“Five Year, Two Kids and Four Deployments Later” – That phrase is from Jackie Dorr’s first blog post. As an Army Wife and former president of the MacDill Enlisted Spouses Club, she managed to capture the essence of military married life to a spouse who is deployed more often than he’s at home. Here’s a portion of that entry, but I encourage you to take a few minutes and read the entire post.
So what does being a wife to a deployed soldier mean? What is the life like?
Undoubtedly, Murphy’s Law will kick in as soon as Brian steps foot in another country. The car will break down, the washer will stop washing, the computer network will crash etc…
When cleaning, I will always clean around the dirty pair of socks laying on his side of the bed ( he took them off the day before he left and left them there for me to wash). They remind me of him, so they will stay there until he comes home, as will the three pairs of shoes under the coffee table. When I change the sheets on our bed, his pillow will remain untouched, even if it is the wrong color, it still smells like him and makes me feel closer to him.
“Will You Ever Be a Normal Family?” – Alexandra Fuller, another member of the MacDill Enlisted Spouses Club, shared some typical questions she’s fielded from civilians. Her blog entry is a good read because sometimes civilians can say something that may seem harmless yet ends up being hurtful because of the civilian didn’t know any better. You can read the full entry or here’s a portion of her blog entry:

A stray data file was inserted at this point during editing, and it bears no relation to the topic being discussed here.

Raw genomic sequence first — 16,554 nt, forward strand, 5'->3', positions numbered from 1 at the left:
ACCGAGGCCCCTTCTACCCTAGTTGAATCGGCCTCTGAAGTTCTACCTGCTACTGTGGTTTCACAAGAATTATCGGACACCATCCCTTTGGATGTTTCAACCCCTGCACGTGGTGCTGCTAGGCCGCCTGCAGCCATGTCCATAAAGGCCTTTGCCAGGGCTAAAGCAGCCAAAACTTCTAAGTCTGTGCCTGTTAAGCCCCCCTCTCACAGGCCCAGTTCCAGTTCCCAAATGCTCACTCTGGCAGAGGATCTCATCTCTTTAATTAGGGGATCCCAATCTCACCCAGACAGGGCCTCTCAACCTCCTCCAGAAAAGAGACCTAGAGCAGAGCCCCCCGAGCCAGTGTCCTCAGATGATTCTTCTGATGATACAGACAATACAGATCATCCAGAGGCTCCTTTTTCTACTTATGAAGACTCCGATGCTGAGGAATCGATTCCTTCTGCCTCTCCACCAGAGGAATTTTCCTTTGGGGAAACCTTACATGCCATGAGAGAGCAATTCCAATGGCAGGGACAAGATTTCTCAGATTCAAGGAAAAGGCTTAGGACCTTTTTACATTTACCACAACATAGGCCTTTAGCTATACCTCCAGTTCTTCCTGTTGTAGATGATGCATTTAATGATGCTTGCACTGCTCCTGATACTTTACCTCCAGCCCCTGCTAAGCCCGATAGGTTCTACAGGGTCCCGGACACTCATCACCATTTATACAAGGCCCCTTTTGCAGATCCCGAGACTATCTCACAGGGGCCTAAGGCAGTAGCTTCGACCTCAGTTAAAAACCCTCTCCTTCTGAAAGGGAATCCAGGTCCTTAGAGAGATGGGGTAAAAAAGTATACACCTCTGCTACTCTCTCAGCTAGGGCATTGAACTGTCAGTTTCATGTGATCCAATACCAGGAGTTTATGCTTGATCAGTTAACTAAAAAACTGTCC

While talking to a neighbor about my husband’s current deployment she asked me many of the normal questions that a civilian wants to know. “Will he be home soon?” “Is he in a dangerous area?” “Do you miss him?” But, one of her questions really stood out. “When will your husband get out of the military so you can be a normal family?”
She meant no ill will by asking this question. To her, our life is not normal.
I have been asked many questions about our life and his career. Yet, this particular question really made me stop and think: What is the definition of a normal family?
“An Air Force Wife’s Thoughts on Memorial Day” – Contributor Michelle VanHuss writes about her first experience attending a Fallen Hero’s Homecoming at MacDill Air Force Base. It is tradition for military personnel, families and civilian employees on base to line the streets to welcome home the fallen warrior and family. You can read Alexandra’s full entry HERE.
The families are the reason I attend these homecomings. The journey is over for the soldier but it is just beginning for the parents, spouses, and children. I will continue to take my daughter with me because I want her to respect the sacrifices of others. I know that I am fortunate that my husband does not deploy too often.
“What I Wish I Had Known About Military Retirement” – Contributor Liisa Hyvarinen Temple provides practical advice for military spouses who are approaching the transition into civilian life. The retirement blog entry has been one of the most popular since it was posted. Here’s a taste of her advice:
When your military member is encouraged to start the separation process early – they mean it. If you start the process 12 months before, it’s not soon enough. You need to make sure you’ve crossed all your T’s and dotted all your I’s by the time you serve the retirement cake. There are so many steps you have to take, so many classes you have to schedule to take, so many medical appointments you have to have, so many forms you have to fill out – you will need all that time to properly prepare.
More memorable moments to come from Military Moms and combat Veterans.